## 877. Stone Game

Alex and Lee play a game with piles of stones. There are an even number of piles **arranged in a row**, and each pile has a positive integer number of stones `piles[i]`

.

The objective of the game is to end with the most stones. The total number of stones is odd, so there are no ties.

Alex and Lee take turns, with Alex starting first. Each turn, a player takes the entire pile of stones from either the beginning or the end of the row. This continues until there are no more piles left, at which point the person with the most stones wins.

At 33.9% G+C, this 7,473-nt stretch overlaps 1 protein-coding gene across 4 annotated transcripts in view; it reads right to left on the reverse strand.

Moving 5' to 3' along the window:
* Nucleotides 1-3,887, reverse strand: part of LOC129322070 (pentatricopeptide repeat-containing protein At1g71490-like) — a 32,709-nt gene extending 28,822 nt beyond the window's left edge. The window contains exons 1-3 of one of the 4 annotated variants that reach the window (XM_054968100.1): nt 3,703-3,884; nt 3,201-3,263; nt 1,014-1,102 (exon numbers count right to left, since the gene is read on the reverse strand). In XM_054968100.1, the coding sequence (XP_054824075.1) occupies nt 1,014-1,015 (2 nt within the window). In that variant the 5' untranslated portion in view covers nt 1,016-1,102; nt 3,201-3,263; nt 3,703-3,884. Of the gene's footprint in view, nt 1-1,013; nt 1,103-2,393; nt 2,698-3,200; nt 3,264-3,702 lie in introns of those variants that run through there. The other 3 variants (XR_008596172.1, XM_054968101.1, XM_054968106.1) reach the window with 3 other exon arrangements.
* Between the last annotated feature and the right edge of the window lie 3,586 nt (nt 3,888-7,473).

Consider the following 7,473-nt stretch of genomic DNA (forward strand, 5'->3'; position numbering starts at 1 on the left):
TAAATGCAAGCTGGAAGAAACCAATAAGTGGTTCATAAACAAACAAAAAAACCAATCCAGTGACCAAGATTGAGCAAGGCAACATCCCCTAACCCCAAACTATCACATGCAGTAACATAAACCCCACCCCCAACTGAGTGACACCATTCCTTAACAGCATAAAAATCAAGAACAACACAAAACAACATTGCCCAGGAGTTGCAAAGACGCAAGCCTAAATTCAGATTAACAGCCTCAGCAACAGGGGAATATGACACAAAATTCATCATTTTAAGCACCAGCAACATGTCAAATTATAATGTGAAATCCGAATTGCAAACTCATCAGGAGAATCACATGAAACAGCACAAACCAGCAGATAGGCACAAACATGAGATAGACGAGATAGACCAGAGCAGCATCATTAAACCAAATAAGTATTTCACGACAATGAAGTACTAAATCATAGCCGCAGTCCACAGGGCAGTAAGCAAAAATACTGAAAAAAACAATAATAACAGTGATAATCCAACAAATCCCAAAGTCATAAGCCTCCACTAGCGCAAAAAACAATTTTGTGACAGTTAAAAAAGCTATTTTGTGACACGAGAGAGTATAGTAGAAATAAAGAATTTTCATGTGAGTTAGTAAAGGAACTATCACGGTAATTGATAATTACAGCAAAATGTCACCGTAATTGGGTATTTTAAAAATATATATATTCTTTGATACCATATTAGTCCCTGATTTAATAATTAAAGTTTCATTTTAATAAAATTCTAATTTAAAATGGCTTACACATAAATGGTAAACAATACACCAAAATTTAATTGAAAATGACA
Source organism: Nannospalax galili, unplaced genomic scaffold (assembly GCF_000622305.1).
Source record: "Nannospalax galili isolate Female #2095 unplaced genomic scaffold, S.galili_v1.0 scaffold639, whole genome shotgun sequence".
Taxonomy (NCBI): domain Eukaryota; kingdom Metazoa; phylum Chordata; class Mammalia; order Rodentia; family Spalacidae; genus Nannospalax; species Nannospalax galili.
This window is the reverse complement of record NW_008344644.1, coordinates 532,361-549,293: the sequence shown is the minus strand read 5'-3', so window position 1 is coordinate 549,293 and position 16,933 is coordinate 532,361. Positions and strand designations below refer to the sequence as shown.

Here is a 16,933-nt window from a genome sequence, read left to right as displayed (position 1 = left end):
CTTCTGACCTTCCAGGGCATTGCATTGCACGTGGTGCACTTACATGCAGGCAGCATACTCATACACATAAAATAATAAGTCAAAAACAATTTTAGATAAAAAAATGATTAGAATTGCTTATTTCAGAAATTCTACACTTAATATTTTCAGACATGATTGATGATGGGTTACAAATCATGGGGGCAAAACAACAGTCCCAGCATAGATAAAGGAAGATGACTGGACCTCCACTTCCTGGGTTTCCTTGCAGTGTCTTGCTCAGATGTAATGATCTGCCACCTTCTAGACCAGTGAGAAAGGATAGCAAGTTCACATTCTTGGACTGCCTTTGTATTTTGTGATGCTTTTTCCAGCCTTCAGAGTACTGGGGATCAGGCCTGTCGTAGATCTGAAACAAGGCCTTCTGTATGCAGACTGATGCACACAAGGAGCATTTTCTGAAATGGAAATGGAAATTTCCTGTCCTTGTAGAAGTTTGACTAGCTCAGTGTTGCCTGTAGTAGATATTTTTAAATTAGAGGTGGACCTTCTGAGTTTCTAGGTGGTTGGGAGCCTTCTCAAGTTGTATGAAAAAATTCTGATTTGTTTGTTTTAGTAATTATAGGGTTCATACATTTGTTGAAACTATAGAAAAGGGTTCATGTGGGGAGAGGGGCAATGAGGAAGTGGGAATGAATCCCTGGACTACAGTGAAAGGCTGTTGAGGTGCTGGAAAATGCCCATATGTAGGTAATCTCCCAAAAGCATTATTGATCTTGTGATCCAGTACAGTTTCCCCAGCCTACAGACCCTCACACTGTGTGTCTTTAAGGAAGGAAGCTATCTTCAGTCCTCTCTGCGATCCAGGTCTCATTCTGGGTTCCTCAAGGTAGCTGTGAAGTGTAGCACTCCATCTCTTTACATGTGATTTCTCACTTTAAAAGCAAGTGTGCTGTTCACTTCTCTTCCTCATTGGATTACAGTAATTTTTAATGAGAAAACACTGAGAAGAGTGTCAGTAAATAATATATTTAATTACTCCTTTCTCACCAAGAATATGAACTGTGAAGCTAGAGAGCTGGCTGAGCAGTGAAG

Assuming Alex and Lee play optimally, return `True`

if and only if Alex wins the game.

**Example 1:**

Input:piles = [5,3,4,5]Output:trueExplanation:Alex starts first, and can only take the first 5 or the last 5. Say he takes the first 5, so that the row becomes [3, 4, 5]. If Lee takes 3, then the board is [4, 5], and Alex takes 5 to win with 10 points. If Lee takes the last 5, then the board is [3, 4], and Alex takes 4 to win with 9 points. This demonstrated that taking the first 5 was a winning move for Alex, so we return true.

**Constraints:**

`2 <= piles.length <= 500`

`piles.length`

is even.`1 <= piles[i] <= 500`

`sum(piles)`

is odd.

## Rust Solution

```
struct Solution;
impl Solution {
fn stone_game(_: Vec<i32>) -> bool {
true
}
}
#[test]
fn test() {
let piles = vec![5, 3, 4, 5];
let res = true;
assert_eq!(Solution::stone_game(piles), res);
}
```

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